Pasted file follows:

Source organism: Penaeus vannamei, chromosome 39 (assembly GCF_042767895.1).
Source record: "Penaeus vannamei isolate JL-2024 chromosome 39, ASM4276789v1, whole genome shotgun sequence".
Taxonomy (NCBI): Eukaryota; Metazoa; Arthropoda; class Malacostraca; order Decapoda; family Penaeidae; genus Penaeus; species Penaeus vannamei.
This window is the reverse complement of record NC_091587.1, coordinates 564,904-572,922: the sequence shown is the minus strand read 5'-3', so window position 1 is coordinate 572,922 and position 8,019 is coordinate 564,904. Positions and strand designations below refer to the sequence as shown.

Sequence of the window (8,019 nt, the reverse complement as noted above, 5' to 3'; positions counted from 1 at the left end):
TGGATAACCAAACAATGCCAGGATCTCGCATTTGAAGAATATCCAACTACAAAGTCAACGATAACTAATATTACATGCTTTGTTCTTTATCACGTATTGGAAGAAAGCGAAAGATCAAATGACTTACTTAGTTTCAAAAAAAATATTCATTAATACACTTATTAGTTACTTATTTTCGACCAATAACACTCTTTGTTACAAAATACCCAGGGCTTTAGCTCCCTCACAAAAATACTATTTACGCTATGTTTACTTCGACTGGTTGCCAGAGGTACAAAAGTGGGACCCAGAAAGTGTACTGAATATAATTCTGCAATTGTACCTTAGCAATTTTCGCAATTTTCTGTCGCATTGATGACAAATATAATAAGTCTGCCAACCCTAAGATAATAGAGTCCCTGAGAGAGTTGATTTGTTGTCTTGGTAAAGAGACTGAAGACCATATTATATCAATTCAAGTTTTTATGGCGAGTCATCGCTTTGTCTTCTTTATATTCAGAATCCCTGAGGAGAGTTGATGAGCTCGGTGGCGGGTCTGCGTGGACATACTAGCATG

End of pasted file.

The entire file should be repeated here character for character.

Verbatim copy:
Source organism: Penaeus vannamei, chromosome 39 (assembly GCF_042767895.1).
Source record: "Penaeus vannamei isolate JL-2024 chromosome 39, ASM4276789v1, whole genome shotgun sequence".
Taxonomy (NCBI): Eukaryota; Metazoa; Arthropoda; class Malacostraca; order Decapoda; family Penaeidae; genus Penaeus; species Penaeus vannamei.
This window is the reverse complement of record NC_091587.1, coordinates 564,904-572,922: the sequence shown is the minus strand read 5'-3', so window position 1 is coordinate 572,922 and position 8,019 is coordinate 564,904. Positions and strand designations below refer to the sequence as shown.

Sequence of the window (8,019 nt, the reverse complement as noted above, 5' to 3'; positions counted from 1 at the left end):
TGGATAACCAAACAATGCCAGGATCTCGCATTTGAAGAATATCCAACTACAAAGTCAACGATAACTAATATTACATGCTTTGTTCTTTATCACGTATTGGAAGAAAGCGAAAGATCAAATGACTTACTTAGTTTCAAAAAAAATATTCATTAATACACTTATTAGTTACTTATTTTCGACCAATAACACTCTTTGTTACAAAATACCCAGGGCTTTAGCTCCCTCACAAAAATACTATTTACGCTATGTTTACTTCGACTGGTTGCCAGAGGTACAAAAGTGGGACCCAGAAAGTGTACTGAATATAATTCTGCAATTGTACCTTAGCAATTTTCGCAATTTTCTGTCGCATTGATGACAAATATAATAAGTCTGCCAACCCTAAGATAATAGAGTCCCTGAGAGAGTTGATTTGTTGTCTTGGTAAAGAGACTGAAGACCATATTATATCAATTCAAGTTTTTATGGCGAGTCATCGCTTTGTCTTCTTTATATTCAGAATCCCTGAGGAGAGTTGATGAGCTCGGTGGCGGGTCTGCGTGGACATACTAGCATG